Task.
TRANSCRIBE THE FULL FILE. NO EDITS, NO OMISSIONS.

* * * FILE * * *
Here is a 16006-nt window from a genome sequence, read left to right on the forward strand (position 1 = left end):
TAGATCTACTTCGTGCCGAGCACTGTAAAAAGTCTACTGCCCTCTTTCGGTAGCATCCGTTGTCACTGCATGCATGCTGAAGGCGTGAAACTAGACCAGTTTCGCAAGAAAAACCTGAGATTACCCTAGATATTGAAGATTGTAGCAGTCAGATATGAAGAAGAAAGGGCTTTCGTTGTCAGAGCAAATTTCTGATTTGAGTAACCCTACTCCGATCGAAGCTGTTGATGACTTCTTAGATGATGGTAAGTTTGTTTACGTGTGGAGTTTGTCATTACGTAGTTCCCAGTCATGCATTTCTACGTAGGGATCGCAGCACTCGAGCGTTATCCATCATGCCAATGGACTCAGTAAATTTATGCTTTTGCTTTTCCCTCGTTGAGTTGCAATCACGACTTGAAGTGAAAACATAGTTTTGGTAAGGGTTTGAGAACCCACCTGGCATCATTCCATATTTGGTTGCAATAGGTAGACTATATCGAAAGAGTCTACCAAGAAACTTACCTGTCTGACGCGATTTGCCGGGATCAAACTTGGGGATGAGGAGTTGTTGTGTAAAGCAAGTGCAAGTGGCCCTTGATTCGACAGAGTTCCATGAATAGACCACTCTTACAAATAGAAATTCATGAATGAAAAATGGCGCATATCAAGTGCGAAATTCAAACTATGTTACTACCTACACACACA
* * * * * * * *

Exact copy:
Here is a 16006-nt window from a genome sequence, read left to right on the forward strand (position 1 = left end):
TAGATCTACTTCGTGCCGAGCACTGTAAAAAGTCTACTGCCCTCTTTCGGTAGCATCCGTTGTCACTGCATGCATGCTGAAGGCGTGAAACTAGACCAGTTTCGCAAGAAAAACCTGAGATTACCCTAGATATTGAAGATTGTAGCAGTCAGATATGAAGAAGAAAGGGCTTTCGTTGTCAGAGCAAATTTCTGATTTGAGTAACCCTACTCCGATCGAAGCTGTTGATGACTTCTTAGATGATGGTAAGTTTGTTTACGTGTGGAGTTTGTCATTACGTAGTTCCCAGTCATGCATTTCTACGTAGGGATCGCAGCACTCGAGCGTTATCCATCATGCCAATGGACTCAGTAAATTTATGCTTTTGCTTTTCCCTCGTTGAGTTGCAATCACGACTTGAAGTGAAAACATAGTTTTGGTAAGGGTTTGAGAACCCACCTGGCATCATTCCATATTTGGTTGCAATAGGTAGACTATATCGAAAGAGTCTACCAAGAAACTTACCTGTCTGACGCGATTTGCCGGGATCAAACTTGGGGATGAGGAGTTGTTGTGTAAAGCAAGTGCAAGTGGCCCTTGATTCGACAGAGTTCCATGAATAGACCACTCTTACAAATAGAAATTCATGAATGAAAAATGGCGCATATCAAGTGCGAAATTCAAACTATGTTACTACCTACACACACA